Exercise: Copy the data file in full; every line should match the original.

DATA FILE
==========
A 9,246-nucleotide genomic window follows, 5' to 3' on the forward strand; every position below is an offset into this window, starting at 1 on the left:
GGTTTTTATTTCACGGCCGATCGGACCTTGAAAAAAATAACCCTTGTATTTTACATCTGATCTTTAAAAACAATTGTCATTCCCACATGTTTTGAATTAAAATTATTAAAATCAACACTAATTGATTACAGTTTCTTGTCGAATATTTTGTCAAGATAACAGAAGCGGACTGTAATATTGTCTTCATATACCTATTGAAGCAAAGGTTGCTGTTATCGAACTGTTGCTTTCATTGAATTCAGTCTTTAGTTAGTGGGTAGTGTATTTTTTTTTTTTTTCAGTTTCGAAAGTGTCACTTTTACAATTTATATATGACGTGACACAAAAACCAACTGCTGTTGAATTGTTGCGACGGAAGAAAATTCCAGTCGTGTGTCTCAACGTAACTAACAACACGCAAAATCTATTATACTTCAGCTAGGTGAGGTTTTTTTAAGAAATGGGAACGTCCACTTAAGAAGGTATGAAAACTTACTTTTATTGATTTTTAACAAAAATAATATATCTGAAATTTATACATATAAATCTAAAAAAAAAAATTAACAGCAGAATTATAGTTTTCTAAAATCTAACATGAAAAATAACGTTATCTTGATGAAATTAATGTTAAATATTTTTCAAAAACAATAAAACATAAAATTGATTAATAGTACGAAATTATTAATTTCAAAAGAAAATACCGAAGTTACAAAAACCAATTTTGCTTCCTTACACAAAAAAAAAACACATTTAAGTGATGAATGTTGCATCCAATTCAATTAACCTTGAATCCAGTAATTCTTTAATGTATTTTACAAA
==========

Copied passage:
A 9,246-nucleotide genomic window follows, 5' to 3' on the forward strand; every position below is an offset into this window, starting at 1 on the left:
GGTTTTTATTTCACGGCCGATCGGACCTTGAAAAAAATAACCCTTGTATTTTACATCTGATCTTTAAAAACAATTGTCATTCCCACATGTTTTGAATTAAAATTATTAAAATCAACACTAATTGATTACAGTTTCTTGTCGAATATTTTGTCAAGATAACAGAAGCGGACTGTAATATTGTCTTCATATACCTATTGAAGCAAAGGTTGCTGTTATCGAACTGTTGCTTTCATTGAATTCAGTCTTTAGTTAGTGGGTAGTGTATTTTTTTTTTTTTTCAGTTTCGAAAGTGTCACTTTTACAATTTATATATGACGTGACACAAAAACCAACTGCTGTTGAATTGTTGCGACGGAAGAAAATTCCAGTCGTGTGTCTCAACGTAACTAACAACACGCAAAATCTATTATACTTCAGCTAGGTGAGGTTTTTTTAAGAAATGGGAACGTCCACTTAAGAAGGTATGAAAACTTACTTTTATTGATTTTTAACAAAAATAATATATCTGAAATTTATACATATAAATCTAAAAAAAAAAATTAACAGCAGAATTATAGTTTTCTAAAATCTAACATGAAAAATAACGTTATCTTGATGAAATTAATGTTAAATATTTTTCAAAAACAATAAAACATAAAATTGATTAATAGTACGAAATTATTAATTTCAAAAGAAAATACCGAAGTTACAAAAACCAATTTTGCTTCCTTACACAAAAAAAAAACACATTTAAGTGATGAATGTTGCATCCAATTCAATTAACCTTGAATCCAGTAATTCTTTAATGTATTTTACAAA